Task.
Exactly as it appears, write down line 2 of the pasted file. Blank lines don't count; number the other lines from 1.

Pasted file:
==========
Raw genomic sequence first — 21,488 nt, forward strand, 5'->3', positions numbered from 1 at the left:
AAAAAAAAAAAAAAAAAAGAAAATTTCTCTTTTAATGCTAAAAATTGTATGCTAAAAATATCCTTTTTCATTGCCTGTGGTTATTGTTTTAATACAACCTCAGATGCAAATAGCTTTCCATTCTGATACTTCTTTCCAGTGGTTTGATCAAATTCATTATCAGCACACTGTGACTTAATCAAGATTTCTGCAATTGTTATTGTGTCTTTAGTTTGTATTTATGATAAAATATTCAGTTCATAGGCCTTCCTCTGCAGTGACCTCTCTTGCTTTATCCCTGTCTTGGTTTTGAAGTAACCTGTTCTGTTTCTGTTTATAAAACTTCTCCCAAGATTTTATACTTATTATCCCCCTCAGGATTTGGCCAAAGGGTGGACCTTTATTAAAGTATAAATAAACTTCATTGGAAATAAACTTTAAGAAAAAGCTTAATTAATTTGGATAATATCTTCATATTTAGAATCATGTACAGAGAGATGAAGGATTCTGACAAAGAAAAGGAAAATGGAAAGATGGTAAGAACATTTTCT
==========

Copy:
AAAAAAAAAAAAAAAAAAGAAAATTTCTCTTTTAATGCTAAAAATTGTATGCTAAAAATATCCTTTTTCATTGCCTGTGGTTATTGTTTTAATACAACCTCAGATGCAAATAGCTTTCCATTCTGATACTTCTTTCCAGTGGTTTGATCAAATTCATTATCAGCACACTGTGACTTAATCAAGATTTCTGCAATTGTTATTGTGTCTTTAGTTTGTATTTATGATAAAATATTCAGTTCATAGGCCTTCCTCTGCAGTGACCTCTCTTGCTTTATCCCTGTCTTGGTTTTGAAGTAACCTGTTCTGTTTCTGTTTATAAAACTTCTCCCAAGATTTTATACTTATTATCCCCCTCAGGATTTGGCCAAAGGGTGGACCTTTATTAAAGTATAAATAAACTTCATTGGAAATAAACTTTAAGAAAAAGCTTAATTAATTTGGATAATATCTTCATATTTAGAATCATGTACAGAGAGATGAAGGATTCTGACAAAGAAAAGGAAAATGGAAAGATGGTAAGAACATTTTCT